In early 2007 I visited young businessman Philip Mossop at Bacchus, the restaurant he had recently set up in Hoxton, London, which provided the platform for little-known Portuguese chef Nuno Mendes to make his name and go on to great success.
My interest was in Mossops’ objective of delivering “fine dining in trainers” as he so cleverly phrased it. He was referring to the fact Mendes’ high-end food was being served in a former pub and that he had scant interest in turning it into a stuffy experience.
His views fitted neatly into a piece I was writing that predicted the death of the gastro-pub. He openly boasted he had not sold a single pint of beer in the six months since he had been open – although he did admit to one diner ordering half a Guinness!
This perfectly encapsulated my distaste and distrust of the gastro-pub phenomenon. Far too often they were smart restaurants masquerading as laid-back boozers. Nobody was really welcome to pop into these places and have a pint while they read the paper before going home for dinner – and this went against what I believed pubs should be about.
Earlier this year I made the effort to visit renowned north London gastro-pub The Bull And Last. It made me realise that in the intervening years my negative views on gastro-pubs might have become out-dated. The prediction of their death had certainly not come to pass.
While I admit this reflects on my changing perspective – for one thing being 11 years older makes a difference to any viewpoint – we also have a very different market place to that of 2007.
For starters, the smoking ban came into place a mere two months after my story was published, then the financial crisis began in late 2007. The sub-prime mortgage market collapsed in the US, triggering the implosion of Lehman Brothers and Northern Rock, among others. These two seismic events wreaked havoc on pubs and the aftershock is still being felt today.
I’ve come to understand that while I’m not going to be the most frequent gastro-pub visitor, I have at least come to value their presence rather than having a tendency to denigrate them as I did in the past.
Thousands of pubs have been lost in the past ten-plus years, which is why the gastro-pub has been such a valuable proposition – without it we would no doubt have suffered even more pub closures. It’s the case today that the vast majority of pubs have to offer some kind of food and the better end of the pub dining experience – as typically delivered by the gastro-pub – has undoubtedly pushed up customers’ expectations across the board. These food-led boozers have played their part in universally improving the quality of food served in pubs.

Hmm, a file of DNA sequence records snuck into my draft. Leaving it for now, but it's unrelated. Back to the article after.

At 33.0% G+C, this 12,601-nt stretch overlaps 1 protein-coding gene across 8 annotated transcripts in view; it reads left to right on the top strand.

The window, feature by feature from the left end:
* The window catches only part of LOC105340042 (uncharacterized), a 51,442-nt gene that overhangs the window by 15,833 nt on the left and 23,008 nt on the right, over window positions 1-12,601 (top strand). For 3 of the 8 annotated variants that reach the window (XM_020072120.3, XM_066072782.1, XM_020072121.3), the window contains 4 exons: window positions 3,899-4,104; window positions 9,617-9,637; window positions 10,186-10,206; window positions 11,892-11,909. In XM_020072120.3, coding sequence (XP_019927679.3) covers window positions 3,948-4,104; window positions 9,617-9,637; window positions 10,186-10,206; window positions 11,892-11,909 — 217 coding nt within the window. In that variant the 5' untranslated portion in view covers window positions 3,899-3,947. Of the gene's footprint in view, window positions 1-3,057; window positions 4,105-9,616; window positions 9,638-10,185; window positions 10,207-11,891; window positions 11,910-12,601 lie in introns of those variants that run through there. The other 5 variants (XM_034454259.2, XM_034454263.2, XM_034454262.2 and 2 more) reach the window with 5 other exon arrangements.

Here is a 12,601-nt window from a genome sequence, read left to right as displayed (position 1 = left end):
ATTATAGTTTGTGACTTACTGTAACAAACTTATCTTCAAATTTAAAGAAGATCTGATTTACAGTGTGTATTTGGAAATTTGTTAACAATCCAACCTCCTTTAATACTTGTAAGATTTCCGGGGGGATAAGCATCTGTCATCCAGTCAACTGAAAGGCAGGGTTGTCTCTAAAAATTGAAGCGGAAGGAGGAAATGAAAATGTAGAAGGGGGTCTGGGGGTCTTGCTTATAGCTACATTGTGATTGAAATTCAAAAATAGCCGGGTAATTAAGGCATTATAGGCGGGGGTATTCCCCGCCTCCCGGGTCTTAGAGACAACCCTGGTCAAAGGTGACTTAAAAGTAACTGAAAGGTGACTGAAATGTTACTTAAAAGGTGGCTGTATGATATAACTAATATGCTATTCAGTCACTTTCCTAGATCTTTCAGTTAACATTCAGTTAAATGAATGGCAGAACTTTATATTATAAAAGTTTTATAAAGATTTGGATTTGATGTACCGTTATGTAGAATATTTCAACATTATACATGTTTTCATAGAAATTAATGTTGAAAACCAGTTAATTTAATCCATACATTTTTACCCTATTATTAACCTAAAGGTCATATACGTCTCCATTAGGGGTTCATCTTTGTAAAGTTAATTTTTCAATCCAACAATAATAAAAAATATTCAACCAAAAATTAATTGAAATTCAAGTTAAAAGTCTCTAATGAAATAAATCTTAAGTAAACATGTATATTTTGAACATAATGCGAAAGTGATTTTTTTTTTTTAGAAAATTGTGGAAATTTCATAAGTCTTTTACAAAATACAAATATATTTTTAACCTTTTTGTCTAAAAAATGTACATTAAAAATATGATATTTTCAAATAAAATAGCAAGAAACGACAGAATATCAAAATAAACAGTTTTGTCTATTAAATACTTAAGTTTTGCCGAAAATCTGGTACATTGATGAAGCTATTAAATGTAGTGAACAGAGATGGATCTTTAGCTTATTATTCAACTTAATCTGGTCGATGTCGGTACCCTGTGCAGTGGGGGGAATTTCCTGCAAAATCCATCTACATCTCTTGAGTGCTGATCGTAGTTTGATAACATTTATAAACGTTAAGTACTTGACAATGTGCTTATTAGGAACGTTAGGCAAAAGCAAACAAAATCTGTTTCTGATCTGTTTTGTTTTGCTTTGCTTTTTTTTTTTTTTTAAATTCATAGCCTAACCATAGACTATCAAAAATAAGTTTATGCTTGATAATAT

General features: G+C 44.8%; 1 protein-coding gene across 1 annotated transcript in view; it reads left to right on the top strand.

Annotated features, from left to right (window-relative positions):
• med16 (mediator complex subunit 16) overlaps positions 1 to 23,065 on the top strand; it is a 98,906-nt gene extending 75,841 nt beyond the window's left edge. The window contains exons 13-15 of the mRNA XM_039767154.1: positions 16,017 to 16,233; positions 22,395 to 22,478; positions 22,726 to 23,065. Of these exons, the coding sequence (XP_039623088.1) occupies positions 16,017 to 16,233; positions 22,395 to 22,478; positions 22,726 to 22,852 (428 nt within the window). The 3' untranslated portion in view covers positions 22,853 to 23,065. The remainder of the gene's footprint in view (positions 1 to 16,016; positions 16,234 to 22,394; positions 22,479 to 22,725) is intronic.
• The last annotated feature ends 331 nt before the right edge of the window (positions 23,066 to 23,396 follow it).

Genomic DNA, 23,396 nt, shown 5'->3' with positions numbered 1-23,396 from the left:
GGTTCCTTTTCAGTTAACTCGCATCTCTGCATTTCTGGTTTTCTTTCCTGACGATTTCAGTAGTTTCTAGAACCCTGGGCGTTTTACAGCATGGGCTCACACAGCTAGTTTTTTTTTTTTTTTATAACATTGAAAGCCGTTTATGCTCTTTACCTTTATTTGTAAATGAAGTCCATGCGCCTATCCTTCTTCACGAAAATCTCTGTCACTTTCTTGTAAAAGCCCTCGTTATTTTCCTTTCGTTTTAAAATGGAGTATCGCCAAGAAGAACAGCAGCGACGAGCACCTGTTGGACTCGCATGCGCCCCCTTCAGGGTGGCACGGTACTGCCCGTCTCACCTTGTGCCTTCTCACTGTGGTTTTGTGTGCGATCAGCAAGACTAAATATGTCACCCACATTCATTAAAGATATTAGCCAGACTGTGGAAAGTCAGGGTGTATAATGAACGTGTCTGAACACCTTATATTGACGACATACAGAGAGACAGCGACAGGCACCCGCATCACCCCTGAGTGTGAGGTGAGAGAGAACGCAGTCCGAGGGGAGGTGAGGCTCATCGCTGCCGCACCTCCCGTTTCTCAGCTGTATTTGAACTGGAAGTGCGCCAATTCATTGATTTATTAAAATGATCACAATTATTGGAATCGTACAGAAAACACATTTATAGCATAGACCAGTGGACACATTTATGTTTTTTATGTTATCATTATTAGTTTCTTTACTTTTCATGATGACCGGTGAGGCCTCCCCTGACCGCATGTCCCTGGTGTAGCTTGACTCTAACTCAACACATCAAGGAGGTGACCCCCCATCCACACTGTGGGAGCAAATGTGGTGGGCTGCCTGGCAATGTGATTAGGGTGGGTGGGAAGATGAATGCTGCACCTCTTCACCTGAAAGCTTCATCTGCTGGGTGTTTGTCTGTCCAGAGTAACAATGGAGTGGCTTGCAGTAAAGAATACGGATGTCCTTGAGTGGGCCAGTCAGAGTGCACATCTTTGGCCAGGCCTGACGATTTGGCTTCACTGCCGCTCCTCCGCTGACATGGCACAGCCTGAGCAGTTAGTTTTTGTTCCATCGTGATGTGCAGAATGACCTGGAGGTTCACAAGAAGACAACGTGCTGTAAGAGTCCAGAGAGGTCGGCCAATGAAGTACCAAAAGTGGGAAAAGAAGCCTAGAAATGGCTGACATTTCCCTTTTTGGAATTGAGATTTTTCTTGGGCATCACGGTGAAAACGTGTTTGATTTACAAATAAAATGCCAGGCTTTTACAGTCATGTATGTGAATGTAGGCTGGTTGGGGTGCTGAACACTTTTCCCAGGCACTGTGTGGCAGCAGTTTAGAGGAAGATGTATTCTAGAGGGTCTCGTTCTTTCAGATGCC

My changed viewpoint sits comfortably with that of academic Christel Lane, who argues in her recent book that gastro-pubs have had a positive impact on pub culture rather than gentrifying this unique British icon, which was my big worry a decade ago.
She also suggests gastro-pubs have been unfairly criticised for sterilising the traditional wet-led boozer. I apologise for being part of that critical grouping – but I’ve changed my ways.
So much so I welcomed the reopening of two gastro-pubs – The Coach in the City of London (formerly The Coach & Horses) and The Hero of Maida (formerly renowned food pub The Truscott Arms) in the west of the capital. This partly comes from the fact they are both overseen by chef Henry Harris, who I was a big fan of when he was at French brasserie Racine. If there is one person who can deliver gutsy food suited to a pub environment, it is this man.
What such a move highlights is gastro-pubs have moved to a much more mature footing. High-quality food sits so much more comfortably in a pubby ambience now and we have the full spectrum – from Michelin star venues all the way down to much more laid-back establishments.
We have progressed from the early stages of the gastro-pub movement, when good food in pubs was seen as something of an oxymoron. They were uneasy bedfellows in my opinion. We’ve firmly moved on from boil-in-the-bag cod to sea bass sous vide and I’m pleased to say I’ve also made the journey to the extent I sometimes enjoy a bit of fine dining in the pub while wearing my dusted-down trainers.
This piece was originally published on Propel Info where Glynn Davis writes a regular Friday opinion piece. Retail Insider would like to thank Propel for allowing the reproduction of this column.